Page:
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Invade this: Oldest Pearl Harbor veteran pumping iron at 104

Invade this: Oldest Pearl Harbor veteran pumping iron at 104
Before 9/11, the attack on Pearl Harbor was the moment America never forgot. For Ray Chavez, surviving it gave him a lust for life that’s lasted 104 years - and counting.

The Navy veteran hopes he is fit enough to attend the 75th commemoration in Hawaii later this year.

And from the looks of it, that won’t be a problem.

The centenarian centurion celebrated his birthday at a San Diego gym Tuesday with his daughter Kathleen and personal trainer. The veteran trains twice a week and credits it for his longevity, along with a healthy lifestyle.

Until recently, Colorado resident James Downing was credited as the oldest survivor of Pearl Harbor, but the 102-year-old kid gracefully handed over his title upon learning of Chavez’s age.

Both men marked 74 years at the ceremony in Hawaii last year and are expected to travel again this December.

Despite the now-annual trip, Chavez wasn’t always so keen on visiting the site where more than 2,400 of his fellow Americans lost their lives on December 7, 1941 when the Japanese military attacked the US base in retaliation for America's control of the oil supply.

He didn’t return until 50 years later.

“The first time I went back, I cried. It made me feel a little sad because I remember we were in the harbor pulling up all the dead bodies from the oil and taking the men who were alive to the hospital. It was a terrible memory,” Chavez told the San Diego Union Tribune.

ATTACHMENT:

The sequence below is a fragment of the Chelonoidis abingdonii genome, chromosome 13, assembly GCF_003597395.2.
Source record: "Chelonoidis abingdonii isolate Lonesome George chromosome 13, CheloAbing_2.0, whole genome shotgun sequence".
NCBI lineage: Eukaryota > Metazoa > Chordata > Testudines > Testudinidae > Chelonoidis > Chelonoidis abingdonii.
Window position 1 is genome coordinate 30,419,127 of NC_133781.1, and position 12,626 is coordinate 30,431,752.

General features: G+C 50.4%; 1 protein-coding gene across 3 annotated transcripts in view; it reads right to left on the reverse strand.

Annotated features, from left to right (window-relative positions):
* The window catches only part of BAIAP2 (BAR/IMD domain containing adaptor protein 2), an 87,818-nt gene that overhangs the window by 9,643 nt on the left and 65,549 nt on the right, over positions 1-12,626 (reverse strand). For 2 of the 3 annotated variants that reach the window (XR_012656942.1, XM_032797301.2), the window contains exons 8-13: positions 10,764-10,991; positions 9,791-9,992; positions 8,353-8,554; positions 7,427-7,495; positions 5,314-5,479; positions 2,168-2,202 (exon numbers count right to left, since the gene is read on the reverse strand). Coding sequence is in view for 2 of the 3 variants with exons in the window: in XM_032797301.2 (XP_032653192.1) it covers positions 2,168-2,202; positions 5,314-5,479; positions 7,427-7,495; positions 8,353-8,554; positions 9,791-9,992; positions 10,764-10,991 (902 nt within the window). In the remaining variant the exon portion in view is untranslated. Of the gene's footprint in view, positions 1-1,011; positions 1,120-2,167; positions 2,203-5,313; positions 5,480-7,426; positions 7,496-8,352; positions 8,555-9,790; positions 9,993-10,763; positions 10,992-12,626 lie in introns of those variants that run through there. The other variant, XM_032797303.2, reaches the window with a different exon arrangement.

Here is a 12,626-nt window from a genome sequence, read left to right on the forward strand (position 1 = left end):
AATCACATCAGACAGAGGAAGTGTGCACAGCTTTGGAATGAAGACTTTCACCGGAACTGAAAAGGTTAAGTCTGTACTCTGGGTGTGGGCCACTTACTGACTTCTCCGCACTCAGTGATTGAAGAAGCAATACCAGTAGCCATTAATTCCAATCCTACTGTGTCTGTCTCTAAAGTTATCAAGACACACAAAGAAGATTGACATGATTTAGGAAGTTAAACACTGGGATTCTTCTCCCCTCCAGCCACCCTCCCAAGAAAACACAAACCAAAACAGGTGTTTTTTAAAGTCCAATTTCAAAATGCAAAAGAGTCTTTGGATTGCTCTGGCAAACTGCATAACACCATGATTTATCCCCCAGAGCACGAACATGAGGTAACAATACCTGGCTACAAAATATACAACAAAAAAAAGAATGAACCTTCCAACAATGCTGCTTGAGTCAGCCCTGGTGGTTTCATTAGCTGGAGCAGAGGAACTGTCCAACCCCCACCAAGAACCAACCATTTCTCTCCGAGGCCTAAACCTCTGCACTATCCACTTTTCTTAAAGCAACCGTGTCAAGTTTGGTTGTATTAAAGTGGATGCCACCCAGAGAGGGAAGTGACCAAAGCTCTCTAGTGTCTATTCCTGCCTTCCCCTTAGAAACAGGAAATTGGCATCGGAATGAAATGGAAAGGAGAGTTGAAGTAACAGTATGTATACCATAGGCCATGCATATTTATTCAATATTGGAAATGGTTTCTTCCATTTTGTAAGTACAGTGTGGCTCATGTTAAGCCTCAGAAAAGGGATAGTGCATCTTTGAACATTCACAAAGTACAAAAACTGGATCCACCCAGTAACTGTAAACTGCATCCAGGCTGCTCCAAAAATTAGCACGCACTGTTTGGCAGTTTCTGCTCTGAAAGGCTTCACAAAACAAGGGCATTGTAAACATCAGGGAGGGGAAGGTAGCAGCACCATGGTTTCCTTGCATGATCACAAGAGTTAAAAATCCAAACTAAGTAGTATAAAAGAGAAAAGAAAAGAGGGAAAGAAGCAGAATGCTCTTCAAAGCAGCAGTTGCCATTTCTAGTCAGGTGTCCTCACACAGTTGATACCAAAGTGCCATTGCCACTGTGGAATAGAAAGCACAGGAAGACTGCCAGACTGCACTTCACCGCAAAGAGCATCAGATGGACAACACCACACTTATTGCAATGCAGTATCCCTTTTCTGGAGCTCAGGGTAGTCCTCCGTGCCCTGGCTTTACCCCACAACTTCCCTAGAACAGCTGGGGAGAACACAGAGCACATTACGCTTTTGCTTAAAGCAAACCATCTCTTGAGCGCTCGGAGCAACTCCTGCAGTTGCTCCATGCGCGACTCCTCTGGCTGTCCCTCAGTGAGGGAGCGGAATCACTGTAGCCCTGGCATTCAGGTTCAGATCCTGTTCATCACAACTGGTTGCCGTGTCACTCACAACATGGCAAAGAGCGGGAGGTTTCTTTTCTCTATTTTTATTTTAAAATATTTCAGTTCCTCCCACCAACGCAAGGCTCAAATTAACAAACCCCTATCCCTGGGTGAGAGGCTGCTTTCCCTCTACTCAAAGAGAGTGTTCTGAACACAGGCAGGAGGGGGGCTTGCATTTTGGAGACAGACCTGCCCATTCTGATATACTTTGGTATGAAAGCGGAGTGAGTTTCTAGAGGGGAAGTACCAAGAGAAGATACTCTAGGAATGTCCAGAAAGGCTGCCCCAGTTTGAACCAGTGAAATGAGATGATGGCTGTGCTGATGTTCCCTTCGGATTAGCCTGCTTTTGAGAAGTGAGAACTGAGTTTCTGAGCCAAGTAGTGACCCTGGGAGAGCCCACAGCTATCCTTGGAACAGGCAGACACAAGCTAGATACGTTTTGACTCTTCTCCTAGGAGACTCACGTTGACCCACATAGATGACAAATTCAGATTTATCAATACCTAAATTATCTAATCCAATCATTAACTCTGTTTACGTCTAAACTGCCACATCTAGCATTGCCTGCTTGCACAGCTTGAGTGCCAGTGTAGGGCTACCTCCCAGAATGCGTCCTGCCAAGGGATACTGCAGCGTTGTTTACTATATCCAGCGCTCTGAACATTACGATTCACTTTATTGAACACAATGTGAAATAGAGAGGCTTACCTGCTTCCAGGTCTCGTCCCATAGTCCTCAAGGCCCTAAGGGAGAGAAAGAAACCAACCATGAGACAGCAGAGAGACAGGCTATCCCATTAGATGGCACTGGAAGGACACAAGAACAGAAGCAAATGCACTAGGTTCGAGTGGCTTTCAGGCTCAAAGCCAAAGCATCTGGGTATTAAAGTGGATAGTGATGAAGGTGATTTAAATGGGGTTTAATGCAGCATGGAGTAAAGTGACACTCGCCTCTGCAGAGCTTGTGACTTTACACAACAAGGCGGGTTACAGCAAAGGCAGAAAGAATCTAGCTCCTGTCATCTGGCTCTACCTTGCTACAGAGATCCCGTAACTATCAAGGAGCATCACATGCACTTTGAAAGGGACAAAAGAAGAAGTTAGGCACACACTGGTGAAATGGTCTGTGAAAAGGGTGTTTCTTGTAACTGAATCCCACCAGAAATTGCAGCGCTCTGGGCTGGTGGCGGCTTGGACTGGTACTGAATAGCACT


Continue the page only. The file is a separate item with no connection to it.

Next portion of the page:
On the day of the attack, the then-30-year-old Chavez left his wife and daughter to help fight at the base.

He spent the next nine days on continuous duty before returning to his family.

He retired from the Navy in 1945 suffering from the psychological effects of combat. His daughter said it took three months before he stopped shaking from the stress of war.

Chavez has become a local celebrity in San Diego, being interviewed by high school students, serving as grand marshal of a parade, and throwing out the first pitch for the San Diego Padres baseball team on Armed Forces Day.

He prepared for the big pitch by practicing for six weeks before the big day to avoid any mishaps, such as this one.

There are 2,000 US survivors of the Pearl Harbor attack with organizers of this year’s ceremony hoping to attract as many as 200 of them this December.